Not strictly on topic, but:

The farm next door to my Ma's is run 'organically'. I haven't bought 'organic' meat from a source I haven't visited personally since the time I visited her and all the sheep were being kept in a yard up to their knees in mud, all humped up with worms because you can't use conventional drugs on them unless you are going to take them out of the food chain for a bit. And (this bit's gross, so skip it if you're eating) since she told me about how she had to go and put a tarpaulin over a sheep that was lying sick-to-death in the field having it's eyes pecked out by crows, because the farmer wouldn't come over from his other, non-organic, farm to deal with it.

Organic does NOT equal 'kind to animals'. Buying local produce, from producers you know, is the way to go, IMHO. The 'organic' label, whilst important, comes second. But obviously, all it costs more.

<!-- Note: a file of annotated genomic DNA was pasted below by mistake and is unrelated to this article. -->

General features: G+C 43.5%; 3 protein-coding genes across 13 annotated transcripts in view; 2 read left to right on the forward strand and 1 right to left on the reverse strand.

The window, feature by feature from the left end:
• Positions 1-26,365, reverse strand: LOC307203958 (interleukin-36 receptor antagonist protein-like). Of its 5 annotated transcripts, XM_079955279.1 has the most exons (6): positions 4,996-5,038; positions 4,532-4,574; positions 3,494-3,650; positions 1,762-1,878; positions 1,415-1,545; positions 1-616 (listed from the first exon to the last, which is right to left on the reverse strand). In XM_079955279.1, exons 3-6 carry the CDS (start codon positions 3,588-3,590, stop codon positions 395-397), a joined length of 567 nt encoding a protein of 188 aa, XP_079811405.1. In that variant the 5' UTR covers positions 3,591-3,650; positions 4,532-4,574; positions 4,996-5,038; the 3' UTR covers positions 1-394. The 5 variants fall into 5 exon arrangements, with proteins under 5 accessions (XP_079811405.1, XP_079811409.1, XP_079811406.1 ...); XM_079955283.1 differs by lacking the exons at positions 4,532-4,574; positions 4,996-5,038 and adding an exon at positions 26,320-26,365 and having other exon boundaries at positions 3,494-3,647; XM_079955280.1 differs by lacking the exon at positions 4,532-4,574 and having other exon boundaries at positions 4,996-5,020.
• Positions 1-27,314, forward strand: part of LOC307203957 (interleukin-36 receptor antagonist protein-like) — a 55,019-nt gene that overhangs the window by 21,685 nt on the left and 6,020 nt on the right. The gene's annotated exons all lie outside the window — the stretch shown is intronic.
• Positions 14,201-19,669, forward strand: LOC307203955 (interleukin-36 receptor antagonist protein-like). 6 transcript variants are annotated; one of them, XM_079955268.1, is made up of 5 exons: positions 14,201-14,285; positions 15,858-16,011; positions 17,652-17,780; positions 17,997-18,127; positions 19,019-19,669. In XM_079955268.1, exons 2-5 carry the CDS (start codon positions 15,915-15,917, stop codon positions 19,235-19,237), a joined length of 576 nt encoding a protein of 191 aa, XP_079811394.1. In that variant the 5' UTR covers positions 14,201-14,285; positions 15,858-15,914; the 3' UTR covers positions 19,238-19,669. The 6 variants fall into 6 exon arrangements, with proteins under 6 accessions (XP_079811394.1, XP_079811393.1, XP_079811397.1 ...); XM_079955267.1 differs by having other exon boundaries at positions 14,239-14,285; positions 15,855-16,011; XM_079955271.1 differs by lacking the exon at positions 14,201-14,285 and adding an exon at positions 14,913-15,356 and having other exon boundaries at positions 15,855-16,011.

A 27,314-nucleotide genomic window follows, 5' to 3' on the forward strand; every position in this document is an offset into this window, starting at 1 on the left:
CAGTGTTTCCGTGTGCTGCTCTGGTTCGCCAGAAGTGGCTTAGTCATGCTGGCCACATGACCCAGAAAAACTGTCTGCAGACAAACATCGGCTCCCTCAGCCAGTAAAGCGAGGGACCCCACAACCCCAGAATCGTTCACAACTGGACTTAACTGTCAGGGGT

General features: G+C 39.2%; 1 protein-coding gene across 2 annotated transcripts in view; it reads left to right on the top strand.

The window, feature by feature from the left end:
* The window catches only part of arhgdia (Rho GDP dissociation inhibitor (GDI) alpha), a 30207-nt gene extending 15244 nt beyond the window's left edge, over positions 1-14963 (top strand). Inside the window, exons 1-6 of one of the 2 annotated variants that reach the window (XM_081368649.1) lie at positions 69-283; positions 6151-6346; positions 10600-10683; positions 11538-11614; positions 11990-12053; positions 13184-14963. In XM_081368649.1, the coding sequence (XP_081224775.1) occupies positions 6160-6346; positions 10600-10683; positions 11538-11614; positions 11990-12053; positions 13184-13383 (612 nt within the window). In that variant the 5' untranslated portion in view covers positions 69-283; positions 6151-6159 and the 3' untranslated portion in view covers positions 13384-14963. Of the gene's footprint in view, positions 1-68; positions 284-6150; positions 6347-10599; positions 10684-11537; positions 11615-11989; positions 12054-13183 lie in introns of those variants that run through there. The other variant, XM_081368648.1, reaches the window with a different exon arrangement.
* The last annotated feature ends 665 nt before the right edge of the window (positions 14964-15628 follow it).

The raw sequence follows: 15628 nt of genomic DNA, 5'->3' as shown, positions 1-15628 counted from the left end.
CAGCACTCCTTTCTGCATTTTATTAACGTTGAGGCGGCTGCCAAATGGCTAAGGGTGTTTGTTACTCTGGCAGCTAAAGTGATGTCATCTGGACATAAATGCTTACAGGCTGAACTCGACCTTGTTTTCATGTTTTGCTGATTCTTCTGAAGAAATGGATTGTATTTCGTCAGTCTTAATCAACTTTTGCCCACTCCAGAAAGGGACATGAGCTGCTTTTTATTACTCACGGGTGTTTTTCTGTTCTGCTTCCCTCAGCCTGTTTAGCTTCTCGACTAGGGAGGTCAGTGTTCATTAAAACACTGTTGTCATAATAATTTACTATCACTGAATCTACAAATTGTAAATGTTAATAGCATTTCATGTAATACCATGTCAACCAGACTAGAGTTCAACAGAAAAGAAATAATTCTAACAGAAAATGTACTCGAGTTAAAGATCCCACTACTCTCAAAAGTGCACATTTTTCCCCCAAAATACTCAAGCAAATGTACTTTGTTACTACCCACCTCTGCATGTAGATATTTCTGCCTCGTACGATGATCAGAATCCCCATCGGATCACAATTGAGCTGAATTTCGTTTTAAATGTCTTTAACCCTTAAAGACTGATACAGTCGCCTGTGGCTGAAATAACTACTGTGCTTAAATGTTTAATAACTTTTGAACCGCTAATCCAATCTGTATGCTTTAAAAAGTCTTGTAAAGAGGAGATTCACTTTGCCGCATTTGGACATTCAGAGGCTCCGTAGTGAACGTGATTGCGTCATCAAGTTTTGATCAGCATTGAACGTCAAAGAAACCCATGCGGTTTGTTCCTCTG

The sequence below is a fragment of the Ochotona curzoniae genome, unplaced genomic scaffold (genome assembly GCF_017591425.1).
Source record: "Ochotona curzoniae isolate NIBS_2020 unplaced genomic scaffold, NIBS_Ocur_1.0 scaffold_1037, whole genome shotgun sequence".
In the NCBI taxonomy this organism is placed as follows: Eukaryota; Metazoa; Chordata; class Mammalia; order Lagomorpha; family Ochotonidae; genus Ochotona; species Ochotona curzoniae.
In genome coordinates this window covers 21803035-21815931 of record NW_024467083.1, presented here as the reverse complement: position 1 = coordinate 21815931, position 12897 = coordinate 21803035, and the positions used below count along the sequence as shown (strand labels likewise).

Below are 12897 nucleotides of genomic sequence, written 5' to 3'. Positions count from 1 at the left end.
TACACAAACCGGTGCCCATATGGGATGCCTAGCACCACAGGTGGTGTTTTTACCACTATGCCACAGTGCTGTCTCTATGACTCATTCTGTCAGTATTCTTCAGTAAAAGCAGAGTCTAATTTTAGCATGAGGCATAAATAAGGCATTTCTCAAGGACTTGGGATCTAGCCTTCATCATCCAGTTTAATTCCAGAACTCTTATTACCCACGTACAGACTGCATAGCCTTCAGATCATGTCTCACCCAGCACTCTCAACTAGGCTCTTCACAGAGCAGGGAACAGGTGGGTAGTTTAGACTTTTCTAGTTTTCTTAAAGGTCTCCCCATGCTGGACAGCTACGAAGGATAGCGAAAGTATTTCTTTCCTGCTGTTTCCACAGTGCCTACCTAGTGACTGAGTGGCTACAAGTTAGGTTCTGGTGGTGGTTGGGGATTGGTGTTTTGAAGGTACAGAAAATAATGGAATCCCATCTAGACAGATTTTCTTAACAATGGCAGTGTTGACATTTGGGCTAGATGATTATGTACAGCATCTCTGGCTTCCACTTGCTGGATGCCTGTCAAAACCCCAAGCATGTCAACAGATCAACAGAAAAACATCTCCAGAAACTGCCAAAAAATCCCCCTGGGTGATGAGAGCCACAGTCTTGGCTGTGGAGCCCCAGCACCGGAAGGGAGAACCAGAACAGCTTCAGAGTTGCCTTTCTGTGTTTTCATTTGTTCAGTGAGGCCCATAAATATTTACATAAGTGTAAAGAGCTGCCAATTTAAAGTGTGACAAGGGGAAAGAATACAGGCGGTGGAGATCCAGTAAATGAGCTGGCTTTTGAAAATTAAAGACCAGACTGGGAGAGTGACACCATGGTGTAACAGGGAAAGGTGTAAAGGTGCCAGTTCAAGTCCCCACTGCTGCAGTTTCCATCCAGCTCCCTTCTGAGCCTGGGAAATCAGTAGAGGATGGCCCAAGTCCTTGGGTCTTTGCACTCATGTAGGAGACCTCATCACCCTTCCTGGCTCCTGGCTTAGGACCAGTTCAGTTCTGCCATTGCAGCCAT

The Soil Association maintains a list of sources of organic stuff ... and it's a case of winnowing out the best ones from that.

I'll stop ranting and go and have my first cup of tea now.

Sparkling said...

Red meat is back on the menu!

Steve said...

I agree with Ally that organic doesnt necesarily mean kind to animals and a past incarnation being involved as an enforcement officer with both the Ministry of Agriculture and then the Food Standards agency I speak from first hand experience.